Corinne Bara is an Assistant Professor at the Department of Peace and Conflict Research in Uppsala. Her research focuses on the dynamics of violence and strategies of armed actors during and after civil wars. She currently leads two projects: one on conflict zones and the location of violence during and after civil wars; the other on ceasefires and how they shape the dynamics of violence in armed conflicts. Corinne received her PhD from ETH Zürich in 2016.
More information: www.corinnebara.net
Keywords: conflict research civil wars violence research postwar violence conflict diffusion organized violence armed conflict peacekeeping political violence
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Corinne Bara is an Assistant Professor at the Department of Peace and Conflict Research in Uppsala since 2019. She currently leads two projects: one on conflict zones and the location of violence during and after civil wars; the other on ceasefires and how they shape the dynamics of violence in armed conflicts.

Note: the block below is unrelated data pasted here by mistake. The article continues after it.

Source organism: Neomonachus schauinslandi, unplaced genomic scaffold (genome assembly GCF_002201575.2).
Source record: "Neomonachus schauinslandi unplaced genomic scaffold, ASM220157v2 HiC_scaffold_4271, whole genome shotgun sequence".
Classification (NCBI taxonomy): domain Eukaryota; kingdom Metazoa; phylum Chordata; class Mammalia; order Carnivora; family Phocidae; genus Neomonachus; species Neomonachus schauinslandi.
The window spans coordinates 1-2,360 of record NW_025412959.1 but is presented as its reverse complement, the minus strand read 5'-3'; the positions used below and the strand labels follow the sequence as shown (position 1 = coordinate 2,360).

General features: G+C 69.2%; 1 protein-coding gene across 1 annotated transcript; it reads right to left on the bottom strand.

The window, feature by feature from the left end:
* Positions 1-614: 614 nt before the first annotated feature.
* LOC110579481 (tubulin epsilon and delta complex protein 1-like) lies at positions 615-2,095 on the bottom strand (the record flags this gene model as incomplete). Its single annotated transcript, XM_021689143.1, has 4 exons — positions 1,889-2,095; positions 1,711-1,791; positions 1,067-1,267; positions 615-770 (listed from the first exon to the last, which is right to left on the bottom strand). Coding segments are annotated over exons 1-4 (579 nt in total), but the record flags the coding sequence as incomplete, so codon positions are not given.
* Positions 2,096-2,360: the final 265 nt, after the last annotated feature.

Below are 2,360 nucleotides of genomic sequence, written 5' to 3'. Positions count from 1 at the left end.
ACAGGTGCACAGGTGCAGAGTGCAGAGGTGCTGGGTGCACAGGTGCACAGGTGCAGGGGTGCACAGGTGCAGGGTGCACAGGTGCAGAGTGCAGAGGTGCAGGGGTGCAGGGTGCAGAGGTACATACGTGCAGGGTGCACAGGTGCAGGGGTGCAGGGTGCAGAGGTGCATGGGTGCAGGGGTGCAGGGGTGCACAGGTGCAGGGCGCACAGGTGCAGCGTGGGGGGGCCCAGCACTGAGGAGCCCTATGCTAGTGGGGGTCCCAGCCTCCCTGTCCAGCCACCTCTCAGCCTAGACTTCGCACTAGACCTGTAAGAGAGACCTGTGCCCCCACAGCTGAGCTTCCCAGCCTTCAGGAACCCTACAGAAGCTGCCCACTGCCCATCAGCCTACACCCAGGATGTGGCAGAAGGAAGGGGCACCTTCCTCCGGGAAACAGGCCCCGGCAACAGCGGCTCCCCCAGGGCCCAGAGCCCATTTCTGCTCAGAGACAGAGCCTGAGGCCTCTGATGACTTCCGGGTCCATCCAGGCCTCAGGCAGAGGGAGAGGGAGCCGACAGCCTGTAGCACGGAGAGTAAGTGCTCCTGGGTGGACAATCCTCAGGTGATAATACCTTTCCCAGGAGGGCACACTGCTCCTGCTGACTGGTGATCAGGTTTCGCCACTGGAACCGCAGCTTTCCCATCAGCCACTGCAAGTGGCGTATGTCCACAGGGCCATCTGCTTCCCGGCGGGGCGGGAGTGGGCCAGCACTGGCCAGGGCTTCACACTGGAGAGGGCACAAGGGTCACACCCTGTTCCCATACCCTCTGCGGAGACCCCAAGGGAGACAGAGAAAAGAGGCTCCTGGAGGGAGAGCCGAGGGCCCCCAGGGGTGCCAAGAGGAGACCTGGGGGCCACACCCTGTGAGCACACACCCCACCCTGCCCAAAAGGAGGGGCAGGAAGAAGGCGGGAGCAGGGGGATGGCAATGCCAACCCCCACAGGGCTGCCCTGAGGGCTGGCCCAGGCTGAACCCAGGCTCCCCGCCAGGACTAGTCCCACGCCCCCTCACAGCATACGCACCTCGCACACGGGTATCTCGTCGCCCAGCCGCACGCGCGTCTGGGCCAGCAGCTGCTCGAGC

Originally from Switzerland, Corinne Bara received her PhD from ETH Zürich in late 2016. She came to Sweden on a postdoctoral fellowship from the Swiss National Science Foundation. In Lisa Hultman’s project Ending Atrocities: Third Party Interventions into Civil Wars, she studied the impact on peace operations on postwar violence.
Her publications have appeared in the Journal of Conflict Resolution and the Journal of Peace Research. For the latter publication she received the Nils Petter Gleditsch JPR Article of the Year award in 2014.
Prior to embarking on her dissertation research, she worked for the human security division of the Swiss Federal Department of Foreign Affairs, and was a researcher at the Center for Security Studies (ETH Zürich), where she specialized in research and consultancy (for the Swiss government) on risk analysis and disaster management.
Corinne Bara's research focuses on armed conflict within states, with a particular focus on how violence transforms in response to changes in actors’ strategic environment both during war and in the postwar period, and what impact external interventions (such as peacekeeping) have on the violent tactics of armed actors. To capture relevant shifts in violence, she looks at a wide range of armed actors beyond the main combatants, such as militia groups, private military and security companies, mercenaries, and communal groups. Her work is primarily quantitative-comparative and aims to disentangle the spatial and temporal dynamics of violence: When and where exactly does violence escalate or shift, and what does this tell us about actors’ motivations and constraints?
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